Monday, May 25, 2015
The World's Rarest Fish is Where? The Most Restricted Vertebrate Habitat on Earth
There is a lonely nondescript mountain of limestone in the barren desert east of Death Valley National Park. There is a hole at the base of the slope, the entrance to a cavern. Lurking within are prisoners, creatures that have been trapped in the cave for perhaps 20,000 years or more. They are mutants, no longer the same as their cousins who live freely just a few miles away. They are alone in the world.
That sounds kind of dramatic I suppose, but all of it is technically true. The story becomes a bit stranger when one realizes that the trapped creatures are fish. In one of the driest climates in North America.
During the Ice Ages between 1.8 million and 10,000 years ago, glaciers in the Sierra Nevada were constantly melting in their lower reaches, and some of the resulting streams and rivers drained into the desert regions to the east. The faulted valleys would fill with water and spill over into the next so that at times an entire network of lakes and rivers existed. At some point a connection was made with the Colorado River system and fish worked their way into the widespread habitats. Dozens of species thrived in the freshwater lakes.
But then conditions began to change. The climate grew warmer and the glaciers mostly melted away. One by one the lakes dried up as the rivers that once fed them turned to trickles and then disappeared. Most of the fish died out, but here and there springs or remnant lakes allowed some species to survive. The most isolated species of them all lives in this one hole, the Devil's Hole. The Devil's Hole Pupfish (Cyprinodon diabolis) is in all likelihood the rarest fish in the world. There have never been more than five or six hundred of them, and their population has reached lows of only three dozen at times. They are living at the extremes, as the water is at a constant temperature of 93 degrees. Only a few other species of pupfish can survive those kinds of temperatures (you can read about some of the other species here: http://geotripper.blogspot.com/2015/02/you-think-some-fish-you-caught-was.html ).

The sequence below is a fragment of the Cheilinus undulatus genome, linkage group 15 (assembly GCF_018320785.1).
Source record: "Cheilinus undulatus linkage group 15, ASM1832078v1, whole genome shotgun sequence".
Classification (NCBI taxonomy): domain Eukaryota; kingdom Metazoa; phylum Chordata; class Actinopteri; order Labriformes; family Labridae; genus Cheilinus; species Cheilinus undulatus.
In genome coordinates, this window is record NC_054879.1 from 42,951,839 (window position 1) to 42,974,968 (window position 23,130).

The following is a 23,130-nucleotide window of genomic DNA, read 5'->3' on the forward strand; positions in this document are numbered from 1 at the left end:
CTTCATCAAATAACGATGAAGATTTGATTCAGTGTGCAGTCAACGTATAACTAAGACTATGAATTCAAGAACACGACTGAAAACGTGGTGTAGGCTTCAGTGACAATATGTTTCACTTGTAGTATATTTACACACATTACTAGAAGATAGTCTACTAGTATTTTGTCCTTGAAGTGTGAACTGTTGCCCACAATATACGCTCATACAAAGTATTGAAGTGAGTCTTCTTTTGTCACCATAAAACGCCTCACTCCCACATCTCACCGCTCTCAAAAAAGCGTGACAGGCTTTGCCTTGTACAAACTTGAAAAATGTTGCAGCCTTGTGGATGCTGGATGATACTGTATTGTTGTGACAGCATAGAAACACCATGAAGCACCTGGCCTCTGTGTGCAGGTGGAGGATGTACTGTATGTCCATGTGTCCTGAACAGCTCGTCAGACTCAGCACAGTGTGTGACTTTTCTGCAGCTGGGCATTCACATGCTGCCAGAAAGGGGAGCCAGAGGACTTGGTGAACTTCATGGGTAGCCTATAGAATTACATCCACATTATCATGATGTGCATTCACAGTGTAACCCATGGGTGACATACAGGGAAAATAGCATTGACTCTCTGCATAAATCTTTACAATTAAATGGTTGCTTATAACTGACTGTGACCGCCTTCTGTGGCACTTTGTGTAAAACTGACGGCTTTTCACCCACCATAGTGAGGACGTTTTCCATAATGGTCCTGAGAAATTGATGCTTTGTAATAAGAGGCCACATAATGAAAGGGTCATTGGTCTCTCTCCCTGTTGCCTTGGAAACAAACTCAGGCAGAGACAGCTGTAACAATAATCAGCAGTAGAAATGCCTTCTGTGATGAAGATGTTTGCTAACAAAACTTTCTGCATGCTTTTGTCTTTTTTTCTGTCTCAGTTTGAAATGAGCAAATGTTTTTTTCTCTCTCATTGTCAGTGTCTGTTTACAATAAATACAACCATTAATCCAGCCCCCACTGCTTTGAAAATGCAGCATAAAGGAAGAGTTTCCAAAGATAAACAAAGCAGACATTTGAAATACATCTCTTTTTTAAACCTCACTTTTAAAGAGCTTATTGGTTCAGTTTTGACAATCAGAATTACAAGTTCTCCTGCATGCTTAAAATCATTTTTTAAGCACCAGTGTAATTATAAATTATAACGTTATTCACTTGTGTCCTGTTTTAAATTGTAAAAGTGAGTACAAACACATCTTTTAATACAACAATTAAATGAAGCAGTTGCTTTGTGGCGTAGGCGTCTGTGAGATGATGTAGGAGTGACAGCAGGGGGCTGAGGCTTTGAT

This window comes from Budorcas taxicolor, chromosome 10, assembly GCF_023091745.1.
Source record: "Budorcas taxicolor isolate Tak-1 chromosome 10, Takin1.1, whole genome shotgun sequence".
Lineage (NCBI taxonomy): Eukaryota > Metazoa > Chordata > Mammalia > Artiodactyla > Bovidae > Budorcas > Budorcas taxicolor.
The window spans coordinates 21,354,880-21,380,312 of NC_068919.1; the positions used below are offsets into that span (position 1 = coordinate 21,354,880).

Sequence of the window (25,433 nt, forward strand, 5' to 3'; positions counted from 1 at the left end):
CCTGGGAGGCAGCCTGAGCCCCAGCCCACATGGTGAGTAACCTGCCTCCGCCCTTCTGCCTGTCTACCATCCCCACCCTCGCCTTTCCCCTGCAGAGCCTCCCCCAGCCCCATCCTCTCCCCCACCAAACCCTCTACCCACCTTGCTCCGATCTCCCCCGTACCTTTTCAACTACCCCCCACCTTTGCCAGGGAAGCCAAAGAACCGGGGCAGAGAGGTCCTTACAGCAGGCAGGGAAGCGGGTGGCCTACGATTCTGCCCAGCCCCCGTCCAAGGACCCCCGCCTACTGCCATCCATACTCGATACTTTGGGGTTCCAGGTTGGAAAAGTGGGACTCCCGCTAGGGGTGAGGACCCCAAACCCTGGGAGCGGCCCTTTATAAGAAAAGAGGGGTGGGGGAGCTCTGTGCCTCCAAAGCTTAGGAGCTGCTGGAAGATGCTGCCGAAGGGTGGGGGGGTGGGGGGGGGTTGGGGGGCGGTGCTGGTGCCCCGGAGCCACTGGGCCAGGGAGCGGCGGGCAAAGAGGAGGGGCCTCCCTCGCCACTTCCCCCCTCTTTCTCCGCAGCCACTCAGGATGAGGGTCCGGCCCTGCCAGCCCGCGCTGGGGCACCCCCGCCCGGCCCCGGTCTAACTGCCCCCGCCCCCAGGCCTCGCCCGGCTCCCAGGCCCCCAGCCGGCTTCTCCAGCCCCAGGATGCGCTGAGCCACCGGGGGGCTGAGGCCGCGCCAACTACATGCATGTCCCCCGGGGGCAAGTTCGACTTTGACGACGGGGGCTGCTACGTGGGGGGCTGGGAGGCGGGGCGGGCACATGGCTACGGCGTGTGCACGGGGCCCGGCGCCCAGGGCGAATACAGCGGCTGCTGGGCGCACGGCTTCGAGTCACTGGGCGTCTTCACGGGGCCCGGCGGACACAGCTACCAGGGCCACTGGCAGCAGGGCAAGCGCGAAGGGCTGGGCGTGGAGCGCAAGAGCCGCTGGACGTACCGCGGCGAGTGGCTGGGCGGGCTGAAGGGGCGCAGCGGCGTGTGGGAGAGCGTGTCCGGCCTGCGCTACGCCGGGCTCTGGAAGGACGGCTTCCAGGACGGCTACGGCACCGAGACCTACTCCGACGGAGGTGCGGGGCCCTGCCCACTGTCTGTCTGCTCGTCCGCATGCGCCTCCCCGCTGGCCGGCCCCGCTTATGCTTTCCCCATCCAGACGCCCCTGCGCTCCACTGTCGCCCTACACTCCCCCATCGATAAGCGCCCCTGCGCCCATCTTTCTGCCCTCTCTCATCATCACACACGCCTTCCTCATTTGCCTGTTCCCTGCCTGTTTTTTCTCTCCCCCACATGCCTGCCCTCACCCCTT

Their rarity explains the monitoring equipment and fencing that surrounds the cavern opening. The pool is visible from in side a caged tunnel, but the individual fish are a bit difficult to see. They're only an inch long, and the viewing platform is around a hundred feet away. I saw nothing on my previous visit five or six years ago, but this time I did.
The efforts to protect the fish almost became their undoing when a 2004 flash flood dumped the monitoring platform and other debris into their pool. Something like a third of the population was lost. The platform was gone and there was a limited amount of equipment. And, there were three squares of what looked like white astroturf in the water. I don't know their purpose, but one idea is that they may protect eggs. Or maybe someone was making it possible to see the fish from so far away.
The fish feed from the algae covered bench on the near side of the pool. That bench was the crux of a Supreme Court decision in 1976 that prevented the extinction of the fish. At the time developers were digging deep industrial wells to promote the agricultural development of the adjacent valley, and the water level at Devils Hole began to drop. The court put a stop to the drilling, and the surrounding region became the Ash Meadows National Wildlife Refuge. It turns out to have been an astonishingly lucky turn of events, as the refuge has the largest concentration of endemic species in the continental United States (Hawaii is the only state with more endemic species).
So here is the cropped and enlarged version of the image above, which doesn't show much, but remember I was more than 100 feet away.
It's not every day that one can see the rarest of anything. If you ever find yourself in the Death Valley region, don't pass up the opportunity to see these fascinating creatures. They could be extinct any day despite our incredible efforts.